One of the most useful bits of information you can attach to an image is the location where a photo or video was taken. This information can be used in many different ways. It helps us find images, it tells us something about the subject matter, and location tags can be a key to lots of other information. There are two primary ways to tag an image location:
- IPTC metadata can include human-readable place name tags.
- GPS information provides machine-readable mapping coordinates.
IPTC Location Tags
The original IPTC location tags were added to the specification in 2004 and include Country, State or Province, City and Sublocation. These human-readable, informative and hierarchical tags are an extremely useful tool in making sense of an image collection. In many cases, they are easy to classify and fill out, but there are some exceptions which can add a few wrinkles.
The IPTC location tags are (mostly) straightforward and quite useful. In Lightroom and other programs, you can browse through the tags, sorting through state and city tags down to the exact location. The natural hierarchy of the tags allows them to be navigated easily, even for a large and diverse collection.
Ambiguity in sub-location
The top three fields are often pretty easy to fill in, but the exact location of the photo – the sub-location – often requires a judgement call. You might want to use the neighborhood, building address, or a more descriptive term like “Silas Pickering’s apartment.” In general, I suggest that you use a sub-location that is most useful to you and the other stakeholders of the collection. A street address, for many people, is less useful than the name of the building, business, or person who lives there.
While it would be technically correct to tag the location as 40 E. 88th St. New York, it ’s much more relevant to tag the sub-location as Silas Pickering’s Apartment.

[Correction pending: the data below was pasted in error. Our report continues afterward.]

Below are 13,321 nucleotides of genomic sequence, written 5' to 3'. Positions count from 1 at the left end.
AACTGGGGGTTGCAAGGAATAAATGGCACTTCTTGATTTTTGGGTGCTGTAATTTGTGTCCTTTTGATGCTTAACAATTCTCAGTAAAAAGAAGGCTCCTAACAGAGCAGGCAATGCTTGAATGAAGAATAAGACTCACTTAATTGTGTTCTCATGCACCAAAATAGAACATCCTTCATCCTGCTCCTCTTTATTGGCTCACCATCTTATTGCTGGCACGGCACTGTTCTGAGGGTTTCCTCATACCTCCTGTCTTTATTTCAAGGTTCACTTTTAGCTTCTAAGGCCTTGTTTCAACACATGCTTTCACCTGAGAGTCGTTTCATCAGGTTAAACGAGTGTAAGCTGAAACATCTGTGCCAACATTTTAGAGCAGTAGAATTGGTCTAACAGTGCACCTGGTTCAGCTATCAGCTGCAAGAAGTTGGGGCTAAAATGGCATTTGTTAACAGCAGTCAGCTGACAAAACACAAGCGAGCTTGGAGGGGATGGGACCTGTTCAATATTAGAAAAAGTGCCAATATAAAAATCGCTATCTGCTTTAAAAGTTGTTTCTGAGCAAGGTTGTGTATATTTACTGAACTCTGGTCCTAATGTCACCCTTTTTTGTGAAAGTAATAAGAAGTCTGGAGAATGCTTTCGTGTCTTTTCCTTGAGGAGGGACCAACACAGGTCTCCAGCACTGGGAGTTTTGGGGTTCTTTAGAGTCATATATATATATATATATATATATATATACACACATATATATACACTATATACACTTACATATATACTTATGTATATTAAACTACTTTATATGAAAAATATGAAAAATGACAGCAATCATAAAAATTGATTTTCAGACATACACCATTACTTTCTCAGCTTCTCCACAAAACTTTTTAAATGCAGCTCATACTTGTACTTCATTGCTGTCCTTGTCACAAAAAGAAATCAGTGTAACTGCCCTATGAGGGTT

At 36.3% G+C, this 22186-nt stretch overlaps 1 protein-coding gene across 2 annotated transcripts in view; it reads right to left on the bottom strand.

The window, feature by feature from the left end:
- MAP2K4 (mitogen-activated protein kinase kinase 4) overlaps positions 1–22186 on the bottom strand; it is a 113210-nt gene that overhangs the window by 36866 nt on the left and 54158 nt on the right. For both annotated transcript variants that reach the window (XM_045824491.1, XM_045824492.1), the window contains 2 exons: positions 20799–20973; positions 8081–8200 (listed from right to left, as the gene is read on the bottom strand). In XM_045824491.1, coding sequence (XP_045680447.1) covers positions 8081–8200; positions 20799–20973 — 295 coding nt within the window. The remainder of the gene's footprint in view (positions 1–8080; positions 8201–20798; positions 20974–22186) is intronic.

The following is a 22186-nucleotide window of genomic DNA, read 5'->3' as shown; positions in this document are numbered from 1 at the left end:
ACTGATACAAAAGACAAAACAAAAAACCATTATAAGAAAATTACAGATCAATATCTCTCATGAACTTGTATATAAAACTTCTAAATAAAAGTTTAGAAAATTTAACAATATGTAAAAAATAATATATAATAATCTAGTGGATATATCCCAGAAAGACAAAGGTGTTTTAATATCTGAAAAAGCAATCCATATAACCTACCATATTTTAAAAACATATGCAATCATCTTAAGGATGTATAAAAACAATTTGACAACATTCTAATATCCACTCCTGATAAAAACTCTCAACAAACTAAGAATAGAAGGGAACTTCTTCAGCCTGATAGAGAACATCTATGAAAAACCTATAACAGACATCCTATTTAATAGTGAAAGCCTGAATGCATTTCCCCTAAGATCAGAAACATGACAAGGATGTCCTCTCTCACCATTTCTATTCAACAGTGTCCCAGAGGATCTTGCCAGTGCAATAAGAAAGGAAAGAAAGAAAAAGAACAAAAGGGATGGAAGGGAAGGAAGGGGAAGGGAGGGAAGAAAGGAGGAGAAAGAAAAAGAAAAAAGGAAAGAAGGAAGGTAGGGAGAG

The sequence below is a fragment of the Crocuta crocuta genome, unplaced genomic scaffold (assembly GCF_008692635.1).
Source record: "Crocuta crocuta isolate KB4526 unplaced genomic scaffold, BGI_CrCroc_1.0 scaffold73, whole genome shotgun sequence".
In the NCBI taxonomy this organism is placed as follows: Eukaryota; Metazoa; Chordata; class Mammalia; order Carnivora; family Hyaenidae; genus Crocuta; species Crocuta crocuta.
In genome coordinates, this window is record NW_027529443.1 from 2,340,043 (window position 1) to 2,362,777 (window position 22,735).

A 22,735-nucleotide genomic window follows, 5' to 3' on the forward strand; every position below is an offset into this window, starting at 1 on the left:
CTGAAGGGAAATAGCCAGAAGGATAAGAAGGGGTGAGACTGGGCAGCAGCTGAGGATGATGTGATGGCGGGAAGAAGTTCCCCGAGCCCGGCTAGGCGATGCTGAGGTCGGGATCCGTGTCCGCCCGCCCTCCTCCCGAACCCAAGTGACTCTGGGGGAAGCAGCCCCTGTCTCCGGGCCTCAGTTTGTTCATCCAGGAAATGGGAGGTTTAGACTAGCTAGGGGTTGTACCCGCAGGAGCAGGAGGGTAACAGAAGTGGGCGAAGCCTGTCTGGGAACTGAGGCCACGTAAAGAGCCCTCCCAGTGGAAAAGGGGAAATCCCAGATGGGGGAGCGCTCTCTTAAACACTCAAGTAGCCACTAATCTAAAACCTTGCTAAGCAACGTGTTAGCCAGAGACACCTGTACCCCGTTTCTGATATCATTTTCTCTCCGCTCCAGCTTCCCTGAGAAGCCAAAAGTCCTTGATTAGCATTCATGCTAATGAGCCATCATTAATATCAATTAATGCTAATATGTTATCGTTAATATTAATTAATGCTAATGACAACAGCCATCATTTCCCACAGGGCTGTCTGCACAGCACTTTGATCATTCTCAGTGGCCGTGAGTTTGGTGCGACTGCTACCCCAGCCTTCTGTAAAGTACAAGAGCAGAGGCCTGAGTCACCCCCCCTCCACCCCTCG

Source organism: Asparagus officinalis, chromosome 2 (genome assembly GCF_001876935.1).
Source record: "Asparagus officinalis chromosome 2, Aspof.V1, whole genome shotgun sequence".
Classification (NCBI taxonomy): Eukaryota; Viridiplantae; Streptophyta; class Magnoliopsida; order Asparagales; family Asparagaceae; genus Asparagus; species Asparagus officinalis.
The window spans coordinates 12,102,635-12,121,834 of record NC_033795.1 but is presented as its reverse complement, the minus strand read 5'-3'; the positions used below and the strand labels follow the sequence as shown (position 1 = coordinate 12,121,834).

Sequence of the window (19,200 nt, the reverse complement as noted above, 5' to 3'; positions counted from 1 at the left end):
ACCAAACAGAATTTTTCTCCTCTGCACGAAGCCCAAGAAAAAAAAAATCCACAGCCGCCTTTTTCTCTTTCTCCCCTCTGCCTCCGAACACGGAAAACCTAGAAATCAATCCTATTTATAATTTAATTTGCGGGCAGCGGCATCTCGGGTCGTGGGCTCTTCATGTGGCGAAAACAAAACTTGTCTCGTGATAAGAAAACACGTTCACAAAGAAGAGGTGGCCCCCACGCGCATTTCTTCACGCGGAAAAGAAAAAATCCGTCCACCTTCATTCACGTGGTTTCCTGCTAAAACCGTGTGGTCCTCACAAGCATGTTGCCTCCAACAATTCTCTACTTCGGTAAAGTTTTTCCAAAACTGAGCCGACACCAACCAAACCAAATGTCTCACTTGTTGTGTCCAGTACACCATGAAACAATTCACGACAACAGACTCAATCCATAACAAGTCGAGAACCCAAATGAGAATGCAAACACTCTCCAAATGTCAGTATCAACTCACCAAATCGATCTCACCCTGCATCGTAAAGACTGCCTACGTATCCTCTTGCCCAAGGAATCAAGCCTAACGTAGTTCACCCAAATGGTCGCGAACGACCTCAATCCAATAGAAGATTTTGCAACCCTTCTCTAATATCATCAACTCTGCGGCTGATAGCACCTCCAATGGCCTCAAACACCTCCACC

There are times when your location does not fit inside this neat hierarchy. You might be at sea in international waters, or on a river that divides two states. Or perhaps you are in a national park that crosses state lines, and you are not sure which state you are in. In cases like these, it’s probably best to pick a general practice and stick to it. And in these instances, GPS information may really be the best solution.
Camera location does not match location shown
It’s also possible that you might shoot from a location that is entirely different from the one shown (e.g., shoot a picture of New York while standing in New Jersey). In general, it’s best to tag for what’s shown. The photo at the top of this post is an example. It was shot from Zambia, but mostly shows Zimbabwe.
The IPTC Extension includes location namespaces which can be used to specify both the camera location and the location shown. In creating the new fields, the IPTC organization has designated the old location fields as Legacy.
While this could be really useful for some people, it does not appear to be widely adopted. Worse, this means that there are three places where the information can be written, with the most widely used fields now listed as “Legacy.” And the new fields are not very widely supported. This looks like a case where the solution to the edge-case problems has made the overall problem harder to solve.
In the next post, we will look at GPS location data and see how it can help with precision, tagging automation and better workflow.